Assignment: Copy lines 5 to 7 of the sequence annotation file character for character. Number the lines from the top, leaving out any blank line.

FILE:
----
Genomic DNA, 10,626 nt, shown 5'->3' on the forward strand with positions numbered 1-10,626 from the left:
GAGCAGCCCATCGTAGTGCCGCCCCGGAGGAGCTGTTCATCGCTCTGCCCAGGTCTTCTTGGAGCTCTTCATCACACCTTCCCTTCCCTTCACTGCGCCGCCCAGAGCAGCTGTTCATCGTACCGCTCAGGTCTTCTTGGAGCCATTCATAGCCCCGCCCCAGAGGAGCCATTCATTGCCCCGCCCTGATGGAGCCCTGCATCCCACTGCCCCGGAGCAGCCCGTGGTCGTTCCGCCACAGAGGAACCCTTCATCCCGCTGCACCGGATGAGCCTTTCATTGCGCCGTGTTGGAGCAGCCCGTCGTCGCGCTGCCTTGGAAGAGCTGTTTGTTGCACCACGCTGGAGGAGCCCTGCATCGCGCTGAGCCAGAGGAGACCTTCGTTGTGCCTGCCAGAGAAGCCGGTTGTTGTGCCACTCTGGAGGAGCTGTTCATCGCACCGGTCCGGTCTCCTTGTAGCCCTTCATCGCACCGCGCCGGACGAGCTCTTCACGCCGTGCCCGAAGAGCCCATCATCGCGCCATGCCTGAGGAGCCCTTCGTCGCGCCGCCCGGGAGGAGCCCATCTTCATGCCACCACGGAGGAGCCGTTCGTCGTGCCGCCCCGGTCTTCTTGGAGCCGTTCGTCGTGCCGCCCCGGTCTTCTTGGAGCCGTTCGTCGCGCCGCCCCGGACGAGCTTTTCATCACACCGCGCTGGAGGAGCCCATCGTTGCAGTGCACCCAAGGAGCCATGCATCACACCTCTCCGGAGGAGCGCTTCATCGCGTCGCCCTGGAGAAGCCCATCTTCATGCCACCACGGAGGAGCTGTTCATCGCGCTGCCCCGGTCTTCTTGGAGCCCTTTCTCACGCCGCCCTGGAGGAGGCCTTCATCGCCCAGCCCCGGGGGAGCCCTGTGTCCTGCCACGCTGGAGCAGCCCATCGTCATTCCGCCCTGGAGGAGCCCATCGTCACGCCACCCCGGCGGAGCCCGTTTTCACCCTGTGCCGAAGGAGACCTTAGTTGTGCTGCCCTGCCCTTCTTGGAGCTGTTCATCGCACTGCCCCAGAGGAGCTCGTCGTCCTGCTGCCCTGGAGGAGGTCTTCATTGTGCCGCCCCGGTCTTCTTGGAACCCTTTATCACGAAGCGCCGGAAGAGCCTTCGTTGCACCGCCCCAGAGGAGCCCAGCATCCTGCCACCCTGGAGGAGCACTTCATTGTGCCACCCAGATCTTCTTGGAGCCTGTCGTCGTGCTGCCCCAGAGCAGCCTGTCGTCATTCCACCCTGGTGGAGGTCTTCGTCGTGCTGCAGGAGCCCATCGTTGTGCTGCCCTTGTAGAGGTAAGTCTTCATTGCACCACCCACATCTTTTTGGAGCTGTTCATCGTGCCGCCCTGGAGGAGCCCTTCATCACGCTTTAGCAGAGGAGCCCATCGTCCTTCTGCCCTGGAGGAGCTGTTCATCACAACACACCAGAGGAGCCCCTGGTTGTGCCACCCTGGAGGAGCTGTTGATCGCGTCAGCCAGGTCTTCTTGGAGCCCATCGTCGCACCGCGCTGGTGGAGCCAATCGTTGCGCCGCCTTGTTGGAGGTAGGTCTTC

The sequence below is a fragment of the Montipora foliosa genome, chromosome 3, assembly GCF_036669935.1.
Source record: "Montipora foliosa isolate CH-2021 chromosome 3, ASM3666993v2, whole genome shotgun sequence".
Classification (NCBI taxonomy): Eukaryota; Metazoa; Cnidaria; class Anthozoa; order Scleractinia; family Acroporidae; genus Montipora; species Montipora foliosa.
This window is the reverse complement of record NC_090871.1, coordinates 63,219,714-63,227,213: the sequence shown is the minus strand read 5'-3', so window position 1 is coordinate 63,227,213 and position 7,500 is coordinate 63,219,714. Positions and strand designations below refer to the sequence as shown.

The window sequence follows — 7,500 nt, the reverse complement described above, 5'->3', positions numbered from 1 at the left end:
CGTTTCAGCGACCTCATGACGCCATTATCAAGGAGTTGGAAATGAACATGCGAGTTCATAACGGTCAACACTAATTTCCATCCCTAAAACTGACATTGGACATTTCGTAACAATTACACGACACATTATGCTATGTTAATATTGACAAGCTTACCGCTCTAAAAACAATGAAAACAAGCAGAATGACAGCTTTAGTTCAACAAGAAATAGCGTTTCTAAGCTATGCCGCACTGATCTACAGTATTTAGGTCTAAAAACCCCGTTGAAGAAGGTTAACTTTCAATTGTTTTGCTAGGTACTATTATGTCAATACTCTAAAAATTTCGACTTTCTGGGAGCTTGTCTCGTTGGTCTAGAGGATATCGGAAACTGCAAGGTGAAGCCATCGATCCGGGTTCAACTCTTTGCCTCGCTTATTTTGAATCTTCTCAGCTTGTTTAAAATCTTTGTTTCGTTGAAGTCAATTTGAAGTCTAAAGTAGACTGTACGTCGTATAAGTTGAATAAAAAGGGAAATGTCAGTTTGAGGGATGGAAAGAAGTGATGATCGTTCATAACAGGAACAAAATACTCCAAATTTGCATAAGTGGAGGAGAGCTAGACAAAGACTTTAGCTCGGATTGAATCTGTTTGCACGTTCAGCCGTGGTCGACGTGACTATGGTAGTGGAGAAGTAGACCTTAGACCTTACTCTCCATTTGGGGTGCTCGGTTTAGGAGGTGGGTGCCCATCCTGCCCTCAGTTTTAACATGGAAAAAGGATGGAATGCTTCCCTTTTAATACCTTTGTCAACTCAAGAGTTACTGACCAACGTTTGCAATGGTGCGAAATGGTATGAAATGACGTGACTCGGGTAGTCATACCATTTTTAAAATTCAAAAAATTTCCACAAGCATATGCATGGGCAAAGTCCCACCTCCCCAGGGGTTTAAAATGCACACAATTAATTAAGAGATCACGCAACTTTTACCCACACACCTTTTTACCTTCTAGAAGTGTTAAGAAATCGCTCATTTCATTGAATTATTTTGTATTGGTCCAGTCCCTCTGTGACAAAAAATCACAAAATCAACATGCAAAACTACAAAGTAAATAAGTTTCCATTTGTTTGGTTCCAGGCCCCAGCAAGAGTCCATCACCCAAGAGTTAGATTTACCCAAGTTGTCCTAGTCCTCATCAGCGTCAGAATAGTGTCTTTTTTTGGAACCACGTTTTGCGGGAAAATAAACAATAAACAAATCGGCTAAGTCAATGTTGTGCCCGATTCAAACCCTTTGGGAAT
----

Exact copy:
Classification (NCBI taxonomy): Eukaryota; Metazoa; Cnidaria; class Anthozoa; order Scleractinia; family Acroporidae; genus Montipora; species Montipora foliosa.
This window is the reverse complement of record NC_090871.1, coordinates 63,219,714-63,227,213: the sequence shown is the minus strand read 5'-3', so window position 1 is coordinate 63,227,213 and position 7,500 is coordinate 63,219,714. Positions and strand designations below refer to the sequence as shown.

The window sequence follows — 7,500 nt, the reverse complement described above, 5'->3', positions numbered from 1 at the left end: